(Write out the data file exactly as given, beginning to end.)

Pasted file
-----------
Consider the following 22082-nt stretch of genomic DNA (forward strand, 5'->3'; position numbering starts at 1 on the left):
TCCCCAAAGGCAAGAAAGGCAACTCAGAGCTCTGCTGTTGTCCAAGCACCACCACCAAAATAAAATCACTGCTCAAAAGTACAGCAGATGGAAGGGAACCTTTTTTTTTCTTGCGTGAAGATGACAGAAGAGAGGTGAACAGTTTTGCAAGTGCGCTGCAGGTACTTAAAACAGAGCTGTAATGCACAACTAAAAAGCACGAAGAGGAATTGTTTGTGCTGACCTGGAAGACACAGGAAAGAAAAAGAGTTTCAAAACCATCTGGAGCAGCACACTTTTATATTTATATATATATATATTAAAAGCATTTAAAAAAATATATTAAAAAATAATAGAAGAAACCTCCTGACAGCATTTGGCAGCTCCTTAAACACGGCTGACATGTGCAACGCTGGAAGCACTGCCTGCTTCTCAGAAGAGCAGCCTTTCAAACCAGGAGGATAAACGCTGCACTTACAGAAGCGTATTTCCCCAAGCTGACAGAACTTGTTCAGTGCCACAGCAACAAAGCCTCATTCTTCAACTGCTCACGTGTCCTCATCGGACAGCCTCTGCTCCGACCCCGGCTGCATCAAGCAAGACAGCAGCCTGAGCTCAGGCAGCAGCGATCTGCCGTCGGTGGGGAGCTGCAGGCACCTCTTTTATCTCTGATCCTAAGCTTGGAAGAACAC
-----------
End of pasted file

Consider the following 22082-nt stretch of genomic DNA (forward strand, 5'->3'; position numbering starts at 1 on the left):
TCCCCAAAGGCAAGAAAGGCAACTCAGAGCTCTGCTGTTGTCCAAGCACCACCACCAAAATAAAATCACTGCTCAAAAGTACAGCAGATGGAAGGGAACCTTTTTTTTTCTTGCGTGAAGATGACAGAAGAGAGGTGAACAGTTTTGCAAGTGCGCTGCAGGTACTTAAAACAGAGCTGTAATGCACAACTAAAAAGCACGAAGAGGAATTGTTTGTGCTGACCTGGAAGACACAGGAAAGAAAAAGAGTTTCAAAACCATCTGGAGCAGCACACTTTTATATTTATATATATATATATTAAAAGCATTTAAAAAAATATATTAAAAAATAATAGAAGAAACCTCCTGACAGCATTTGGCAGCTCCTTAAACACGGCTGACATGTGCAACGCTGGAAGCACTGCCTGCTTCTCAGAAGAGCAGCCTTTCAAACCAGGAGGATAAACGCTGCACTTACAGAAGCGTATTTCCCCAAGCTGACAGAACTTGTTCAGTGCCACAGCAACAAAGCCTCATTCTTCAACTGCTCACGTGTCCTCATCGGACAGCCTCTGCTCCGACCCCGGCTGCATCAAGCAAGACAGCAGCCTGAGCTCAGGCAGCAGCGATCTGCCGTCGGTGGGGAGCTGCAGGCACCTCTTTTATCTCTGATCCTAAGCTTGGAAGAACAC